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Gold Looks to Fed Reserve Meeting Minutes to Guide Price Action

Gold Looks to Fed Reserve Meeting Minutes to Guide Price Action

2011-10-08 00:09:00
Ilya Spivak, Sr. Currency Strategist
Share:
Gold_Looks_to_Fed_Reserve_Meeting_Minutets_to_Guide_Price_Action_body_Picture_5.png, Gold Looks to Fed Reserve Meeting Minutes to Guide Price Action

Fundamental Forecast for Gold: Neutral

The outlook for US monetary policy remains the central issue for gold prices, putting the spotlight on the release of minutes from September’s fateful Federal Reserve monetary policy announcement in the week ahead. Last month’s FOMC meeting unveiled the so-called “Operation Twist”, a reshuffling of securities on the central bank’s balance sheet with the goal of bringing down long-term borrowing costs, in lieu of another expansion of outright asset purchases (dubbed “QE3”) that many had hoped for.

The outcome proved to weigh heavily on gold prices, undermining the metal’s appeal as an alternative store of value. Indeed, gold has proven as resilient as it has been in the aftermath of the 2008 global recession in large part because traders sought the metal as a hedge against runaway inflation in the event that central banks are unable to unwind their aggressive stimulus efforts as growth picked up. In this context, the Fed’s decision not to embark on further dilution of the money supply weighed on demand for the yellow metal.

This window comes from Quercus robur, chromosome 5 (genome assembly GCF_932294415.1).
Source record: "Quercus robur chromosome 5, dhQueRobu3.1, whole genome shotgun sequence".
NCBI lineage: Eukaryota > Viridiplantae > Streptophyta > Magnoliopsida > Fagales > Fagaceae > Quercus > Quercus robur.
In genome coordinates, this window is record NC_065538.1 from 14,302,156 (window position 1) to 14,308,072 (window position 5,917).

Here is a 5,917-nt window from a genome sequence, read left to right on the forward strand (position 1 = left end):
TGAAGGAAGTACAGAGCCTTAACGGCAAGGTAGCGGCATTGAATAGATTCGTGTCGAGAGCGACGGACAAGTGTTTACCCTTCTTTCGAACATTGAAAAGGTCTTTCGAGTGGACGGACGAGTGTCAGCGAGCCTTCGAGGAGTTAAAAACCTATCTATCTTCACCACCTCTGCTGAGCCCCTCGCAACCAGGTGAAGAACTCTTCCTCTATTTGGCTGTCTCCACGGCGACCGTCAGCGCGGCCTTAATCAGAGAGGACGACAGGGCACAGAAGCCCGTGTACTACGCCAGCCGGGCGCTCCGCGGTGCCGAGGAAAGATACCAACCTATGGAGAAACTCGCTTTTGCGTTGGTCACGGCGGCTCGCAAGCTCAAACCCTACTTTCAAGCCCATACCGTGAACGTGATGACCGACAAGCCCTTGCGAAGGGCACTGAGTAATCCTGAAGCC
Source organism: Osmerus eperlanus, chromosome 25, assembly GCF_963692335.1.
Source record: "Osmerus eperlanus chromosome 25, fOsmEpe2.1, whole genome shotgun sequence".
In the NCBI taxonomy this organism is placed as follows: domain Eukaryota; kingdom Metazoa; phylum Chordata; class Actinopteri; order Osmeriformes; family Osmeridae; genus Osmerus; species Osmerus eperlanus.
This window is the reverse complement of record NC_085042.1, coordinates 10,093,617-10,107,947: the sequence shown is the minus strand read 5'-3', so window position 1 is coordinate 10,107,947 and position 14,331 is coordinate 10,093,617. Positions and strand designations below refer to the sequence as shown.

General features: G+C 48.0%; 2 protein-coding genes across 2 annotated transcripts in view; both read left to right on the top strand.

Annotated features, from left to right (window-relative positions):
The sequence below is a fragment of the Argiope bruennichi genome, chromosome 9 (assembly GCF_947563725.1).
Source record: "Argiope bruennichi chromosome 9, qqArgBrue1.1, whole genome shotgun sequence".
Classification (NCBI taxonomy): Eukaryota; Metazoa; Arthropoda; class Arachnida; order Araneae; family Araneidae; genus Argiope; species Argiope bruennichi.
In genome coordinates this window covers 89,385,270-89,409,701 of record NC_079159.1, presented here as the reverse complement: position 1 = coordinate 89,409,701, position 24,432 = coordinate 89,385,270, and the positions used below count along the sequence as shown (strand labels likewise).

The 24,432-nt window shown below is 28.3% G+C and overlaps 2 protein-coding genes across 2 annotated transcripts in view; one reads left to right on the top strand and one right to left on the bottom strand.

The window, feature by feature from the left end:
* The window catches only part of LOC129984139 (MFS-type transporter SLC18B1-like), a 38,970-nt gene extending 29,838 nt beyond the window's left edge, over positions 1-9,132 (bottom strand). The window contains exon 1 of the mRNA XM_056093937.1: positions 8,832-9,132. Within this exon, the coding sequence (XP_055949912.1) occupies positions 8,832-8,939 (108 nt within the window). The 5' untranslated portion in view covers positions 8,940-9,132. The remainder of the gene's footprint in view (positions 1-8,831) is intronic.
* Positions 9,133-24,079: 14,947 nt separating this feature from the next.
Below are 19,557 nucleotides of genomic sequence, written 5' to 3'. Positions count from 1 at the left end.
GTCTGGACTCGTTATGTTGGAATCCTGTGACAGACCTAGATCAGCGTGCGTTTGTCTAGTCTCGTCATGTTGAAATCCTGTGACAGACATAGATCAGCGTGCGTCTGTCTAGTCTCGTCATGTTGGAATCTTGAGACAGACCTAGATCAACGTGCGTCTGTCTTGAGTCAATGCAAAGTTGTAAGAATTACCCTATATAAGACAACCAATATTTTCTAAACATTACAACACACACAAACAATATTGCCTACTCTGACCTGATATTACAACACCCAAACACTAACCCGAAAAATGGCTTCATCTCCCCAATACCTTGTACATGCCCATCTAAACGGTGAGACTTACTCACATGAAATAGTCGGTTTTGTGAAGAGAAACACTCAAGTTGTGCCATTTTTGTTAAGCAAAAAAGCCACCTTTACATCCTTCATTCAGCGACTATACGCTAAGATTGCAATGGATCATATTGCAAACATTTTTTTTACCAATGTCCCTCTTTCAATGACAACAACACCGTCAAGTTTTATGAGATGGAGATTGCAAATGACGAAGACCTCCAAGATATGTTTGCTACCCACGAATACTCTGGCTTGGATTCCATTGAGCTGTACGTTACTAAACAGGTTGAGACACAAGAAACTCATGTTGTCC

Naturally, this means traders will be keenly interested to parse the minutes from September’s meeting to gain insight into the Fed’s thinking, trying to figure out if another round of QE is something still entertained as a viable near-term policy alternative or if it has been largely abandoned for the foreseeable future. Last week’s congressional testimony from Fed Chairman Ben Bernanke suggests the latter scenario, but any insights into just how close the central bank came to opting for QE3 and what triggers could be set off to warrant it ought to prove telling nonetheless.

Otherwise, gold continues to feel an indirect influence from risk sentiment trends via the price action in the US Dollar. Needless to say, the metal is priced in terms of the US currency, which now stands as the go-to safe haven asset for jittery investors as the third-quarter corporate earnings reporting season gets underway. If companies’ performance begins to fall in line with the malaise apparent on leading global economic indicators, a broad-based decline in share prices would encourage the greenback higher and weigh on gold by extension. Alternatively, signs of resilience on the earnings front can be expected to have the opposite effect.

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